I have been looking for papers regarding turning off isoflurane and starting Desflurane at the end of a case regarding accelerating the wakeups. To me it makes sense, but someone told me this did not matter clinically. Do you know of such a paper describing this? Thank You,
Research articles on low solubility inhaled anesthetics are often written by investigators funded by Baxter (Desflurane) or Abbott (Sevoflurane) so as usual when reading the literature see who funded the study and how that might affect the findings. The classic paper on the switching (or crossover) technique you describe is attached.
The lessons learned are that if one is to substitute desflurane for isoflurane at the end of a case one needs to keep in mind that partial rebreathing through a semiclosed circuit limits elimination of isoflurane more than you may think during the crossover or switching period. A higher fresh gas flow than expected during this crossover period is needed to speed the isoflurane elimination. Alternatively, start the crossover earlier than you might think you need if flows are low to ensure that isoflurane is gone by the end of the case.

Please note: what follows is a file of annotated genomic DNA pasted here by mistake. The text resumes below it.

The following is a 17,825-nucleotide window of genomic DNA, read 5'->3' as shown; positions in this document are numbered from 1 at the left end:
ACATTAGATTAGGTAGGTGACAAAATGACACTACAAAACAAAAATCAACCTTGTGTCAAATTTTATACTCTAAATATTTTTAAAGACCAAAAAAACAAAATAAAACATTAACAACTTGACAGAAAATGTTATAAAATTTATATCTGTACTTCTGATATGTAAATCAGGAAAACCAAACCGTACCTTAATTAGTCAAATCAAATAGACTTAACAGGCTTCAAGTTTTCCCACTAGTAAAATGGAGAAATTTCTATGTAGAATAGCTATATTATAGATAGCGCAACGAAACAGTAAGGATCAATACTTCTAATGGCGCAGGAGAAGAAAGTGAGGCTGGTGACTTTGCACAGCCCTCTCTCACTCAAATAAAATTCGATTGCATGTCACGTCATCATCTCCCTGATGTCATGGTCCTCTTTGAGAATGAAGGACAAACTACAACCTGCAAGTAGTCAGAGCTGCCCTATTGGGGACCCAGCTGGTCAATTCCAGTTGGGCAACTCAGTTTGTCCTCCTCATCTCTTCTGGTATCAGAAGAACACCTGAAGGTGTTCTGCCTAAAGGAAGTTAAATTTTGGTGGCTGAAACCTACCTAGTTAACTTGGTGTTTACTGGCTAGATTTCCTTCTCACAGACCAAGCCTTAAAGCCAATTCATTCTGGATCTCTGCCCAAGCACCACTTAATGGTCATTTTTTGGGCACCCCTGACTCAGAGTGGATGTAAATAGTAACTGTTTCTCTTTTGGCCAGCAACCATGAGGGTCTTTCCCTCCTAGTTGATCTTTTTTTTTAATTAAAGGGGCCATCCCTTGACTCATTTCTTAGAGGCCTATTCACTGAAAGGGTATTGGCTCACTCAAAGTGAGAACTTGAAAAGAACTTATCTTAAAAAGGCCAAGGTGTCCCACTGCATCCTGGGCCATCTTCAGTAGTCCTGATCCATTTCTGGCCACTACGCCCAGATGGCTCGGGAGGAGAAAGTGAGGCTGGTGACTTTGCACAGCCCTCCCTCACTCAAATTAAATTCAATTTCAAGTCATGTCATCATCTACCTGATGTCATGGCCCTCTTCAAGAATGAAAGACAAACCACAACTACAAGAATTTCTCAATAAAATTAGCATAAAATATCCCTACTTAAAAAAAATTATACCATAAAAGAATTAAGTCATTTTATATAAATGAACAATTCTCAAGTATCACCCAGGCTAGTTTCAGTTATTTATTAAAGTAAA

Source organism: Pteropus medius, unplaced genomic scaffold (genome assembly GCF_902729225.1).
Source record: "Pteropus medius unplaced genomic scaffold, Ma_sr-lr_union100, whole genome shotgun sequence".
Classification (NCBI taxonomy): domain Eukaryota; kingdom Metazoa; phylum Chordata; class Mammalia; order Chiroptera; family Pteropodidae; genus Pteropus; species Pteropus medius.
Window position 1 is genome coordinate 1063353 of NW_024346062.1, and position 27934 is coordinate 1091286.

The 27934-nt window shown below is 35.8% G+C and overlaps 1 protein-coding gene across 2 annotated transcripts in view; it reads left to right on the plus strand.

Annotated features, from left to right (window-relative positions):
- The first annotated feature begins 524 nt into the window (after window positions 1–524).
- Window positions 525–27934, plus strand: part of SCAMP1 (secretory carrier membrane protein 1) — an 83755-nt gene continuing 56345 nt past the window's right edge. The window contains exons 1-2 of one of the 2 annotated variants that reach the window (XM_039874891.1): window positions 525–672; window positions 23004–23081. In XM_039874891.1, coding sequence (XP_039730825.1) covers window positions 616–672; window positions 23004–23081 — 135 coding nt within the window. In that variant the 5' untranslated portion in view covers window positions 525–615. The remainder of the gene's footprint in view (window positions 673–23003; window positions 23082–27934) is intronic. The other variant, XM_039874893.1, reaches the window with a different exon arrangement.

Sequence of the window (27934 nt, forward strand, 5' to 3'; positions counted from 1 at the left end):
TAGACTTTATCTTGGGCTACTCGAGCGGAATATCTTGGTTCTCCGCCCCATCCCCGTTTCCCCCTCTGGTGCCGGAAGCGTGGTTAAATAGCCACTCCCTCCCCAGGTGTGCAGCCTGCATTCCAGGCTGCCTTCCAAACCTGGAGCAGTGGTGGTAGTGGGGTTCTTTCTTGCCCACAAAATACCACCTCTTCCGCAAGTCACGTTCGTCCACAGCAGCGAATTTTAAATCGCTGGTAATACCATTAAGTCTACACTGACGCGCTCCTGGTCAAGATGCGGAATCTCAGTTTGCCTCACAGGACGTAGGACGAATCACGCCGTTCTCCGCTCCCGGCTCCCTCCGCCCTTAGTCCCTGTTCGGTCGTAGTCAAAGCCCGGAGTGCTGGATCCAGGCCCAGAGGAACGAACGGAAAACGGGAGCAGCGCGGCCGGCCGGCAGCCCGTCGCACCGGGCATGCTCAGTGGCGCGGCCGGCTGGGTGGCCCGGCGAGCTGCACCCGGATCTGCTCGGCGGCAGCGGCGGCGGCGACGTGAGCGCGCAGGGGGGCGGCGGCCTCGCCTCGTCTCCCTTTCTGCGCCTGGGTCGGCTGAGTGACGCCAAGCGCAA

Having used isoflurane exclusively for the first part of my career (I like sounding like a veteran of the field) I know I woke patients up just as fast as I do now. This was done by starting to reduce the inspired isoflurane concentration as the end of a case approached. Desflurane and sevovoflurane do provide the practitioner more margin for error, as turning the desflurane or sevoflurane vaporizer off at the very last minute of closure often yields a reasonably fast wakeup. Please keep in mind that studies that show a faster wakeup with desflurane or sevoflurane versus isoflurane use a protocol where the gas is left at the 1 MAC level, for example, until skin closure is finished, and only then is the vaporizer turned off. It is no surprise then that wakeup is faster the lower the blood gas solubility is. This protocol maynot reflect the actual practice by many anesthetists of titrating the inhaled anesthetic concentration down as case is coming to an end.